First Posted: 8/23/2013
It’s the next generation of parking.
Pittston recently installed self-serve “pay and display” parking kiosks in three of city lots and the parking meters are being removed.
Solar-powered kiosks were installed at the Lower Tomato Festival Lot, the Upper Tomato Festival Lot, the St. John the Baptist Lot and the YMCA lot. All the parking meters will be removed.
The kiosks cost $9,000 each or a total of $36,000, said Michael Lombardo, vice president of the city’s Redevelopment Authority.
Lombardo said they decided to not use the ones that accepted bills because the bill feeders often get jammed and would add to repair costs. On the plus side, city workers can maintain the machines in house and won’t have to pay an outside company for repairs.
The cost of parking at any meter or lot in the city is the same: 50 cents an hour.
“The city is responsible for providing safe parking downtown and that comes at a cost,” Moskovitz said. “The cost of parking in downtown Pittston is far less than parking in any of our surrounding cities.”
Parking kiosks and meters in the downtown are monitored Monday through Saturday from 9 a.m. to 5 p.m., but Saturday patrols are often relaxed.
The kiosk concept, used in many cities, is simple. You park your car, walk to the kiosk and buy a ticket with either coins or by swiping your credit/debit card. A ticket is printed and must be placed on the drivers’ side dashboard, usually between the steering wheel and the window.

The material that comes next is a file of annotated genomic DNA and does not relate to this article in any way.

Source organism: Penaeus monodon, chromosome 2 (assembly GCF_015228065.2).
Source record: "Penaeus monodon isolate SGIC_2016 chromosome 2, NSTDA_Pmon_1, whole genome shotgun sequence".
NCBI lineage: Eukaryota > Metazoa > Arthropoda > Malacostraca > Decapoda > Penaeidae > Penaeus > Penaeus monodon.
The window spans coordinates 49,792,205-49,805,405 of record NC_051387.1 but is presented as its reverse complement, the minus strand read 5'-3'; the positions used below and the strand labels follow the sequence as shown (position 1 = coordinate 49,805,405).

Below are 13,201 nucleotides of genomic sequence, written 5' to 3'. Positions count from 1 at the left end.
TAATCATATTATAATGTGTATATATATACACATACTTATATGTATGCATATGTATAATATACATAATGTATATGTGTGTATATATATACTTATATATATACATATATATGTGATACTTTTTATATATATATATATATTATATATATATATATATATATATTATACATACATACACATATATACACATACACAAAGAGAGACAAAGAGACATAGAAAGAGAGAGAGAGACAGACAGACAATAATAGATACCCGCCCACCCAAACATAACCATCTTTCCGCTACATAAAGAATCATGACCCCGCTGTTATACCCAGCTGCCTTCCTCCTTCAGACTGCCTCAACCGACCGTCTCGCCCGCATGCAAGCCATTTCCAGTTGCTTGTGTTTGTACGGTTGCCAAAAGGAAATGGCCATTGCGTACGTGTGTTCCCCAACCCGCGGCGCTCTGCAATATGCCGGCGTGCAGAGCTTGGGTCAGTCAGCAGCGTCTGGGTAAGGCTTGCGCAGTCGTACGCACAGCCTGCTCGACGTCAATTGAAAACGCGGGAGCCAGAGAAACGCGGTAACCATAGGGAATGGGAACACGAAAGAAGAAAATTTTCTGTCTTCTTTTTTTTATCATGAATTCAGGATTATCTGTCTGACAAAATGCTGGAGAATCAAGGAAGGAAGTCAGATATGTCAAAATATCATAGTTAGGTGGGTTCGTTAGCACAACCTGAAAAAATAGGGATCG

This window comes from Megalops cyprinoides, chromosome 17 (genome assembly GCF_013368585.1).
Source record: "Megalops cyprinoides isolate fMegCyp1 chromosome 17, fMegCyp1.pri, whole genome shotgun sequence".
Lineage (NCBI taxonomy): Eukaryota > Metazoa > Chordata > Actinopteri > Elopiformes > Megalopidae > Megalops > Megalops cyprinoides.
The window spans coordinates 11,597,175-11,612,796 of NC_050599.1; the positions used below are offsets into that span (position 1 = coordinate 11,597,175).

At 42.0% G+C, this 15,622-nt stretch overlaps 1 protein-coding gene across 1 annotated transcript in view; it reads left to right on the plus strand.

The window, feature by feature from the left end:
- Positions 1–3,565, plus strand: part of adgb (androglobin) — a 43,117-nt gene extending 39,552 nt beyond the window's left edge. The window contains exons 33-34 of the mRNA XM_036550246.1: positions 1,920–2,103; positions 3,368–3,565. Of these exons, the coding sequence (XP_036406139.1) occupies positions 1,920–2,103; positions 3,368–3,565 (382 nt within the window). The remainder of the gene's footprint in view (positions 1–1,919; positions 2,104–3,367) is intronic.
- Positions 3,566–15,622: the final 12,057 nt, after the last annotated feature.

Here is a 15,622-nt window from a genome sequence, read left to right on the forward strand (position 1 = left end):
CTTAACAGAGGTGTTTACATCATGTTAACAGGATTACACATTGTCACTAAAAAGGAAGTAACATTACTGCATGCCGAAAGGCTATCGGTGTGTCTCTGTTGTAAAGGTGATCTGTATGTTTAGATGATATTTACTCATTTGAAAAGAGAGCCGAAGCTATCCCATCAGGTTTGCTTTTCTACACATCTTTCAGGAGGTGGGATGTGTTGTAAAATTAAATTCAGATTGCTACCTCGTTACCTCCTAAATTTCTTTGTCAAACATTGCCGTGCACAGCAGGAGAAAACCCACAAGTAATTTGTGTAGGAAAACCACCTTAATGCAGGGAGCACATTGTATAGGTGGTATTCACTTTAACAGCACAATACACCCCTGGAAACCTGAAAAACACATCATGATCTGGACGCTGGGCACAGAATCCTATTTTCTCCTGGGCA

The ticket will tell you what time it expires, so you can plan your trip accordingly.
Signs will soon be installed and the kiosks will go online in the beginning of September.
“We’re going to be careful and allow people to understand how they work,” said Moskovitz. “We know it’s something new and people will need to learn how they work.”
Another advantage of the kiosks is the money containers are closed and nobody will touch the money until it gets to the treasurer’s office.
Revenue from parking in the city, as it stands now, goes into two separate coffers. Money generated by the parking meters along Main Street goes to the city. Money generated at any of the lots goes to the Parking Authority. Enforcement is under the auspices of the city.
Lombardo, former Pittston mayor and a member of the redevelopment authority, said the goal is not to generate revenue, but keep the downtown active and vibrant.
“This is not about revenue,” he said. “It’s about controlling parking. You don’t want to have one car take up a spot all day.”
The parking authority offers parking permit parking to businesses for a rate of $20 a month. The city has about 100 of these, with more on the way after the Gilbro project on William and Main streets is soon complete.
Moskovitz said about $20,000 a year is generated from parking meters and parking fines.
The money generated goes to stripe painting, lighting, electricity, replacing equipment and other parking-related projects such as a retaining wall behind the fire station over the tomato lot. The authority also has donated $15,000 in the past to help the city purchase a police car.
The five-member Parking Authority is appointed by the mayor and city council and meets about six times a year. The members are Jim Norris, Sal Licata, Jim DeIce, Fred Stuccio and Marty Quinn. The head of the city’s Redevelopment Authority, Joe Chacke, also oversees the Parking Authority.
The bottom line, Moskovitz said, it is a downtown and parking is at a premium. And need for parking is a good problem for the city to have.
“We understand nobody likes to pay to park,” he said. “We have studied it closely and here will be a lot more time spent by the city and the authority in identifying parking strategies. But as more businesses move downtown, there will be a need for more parking. It’s a good problem.”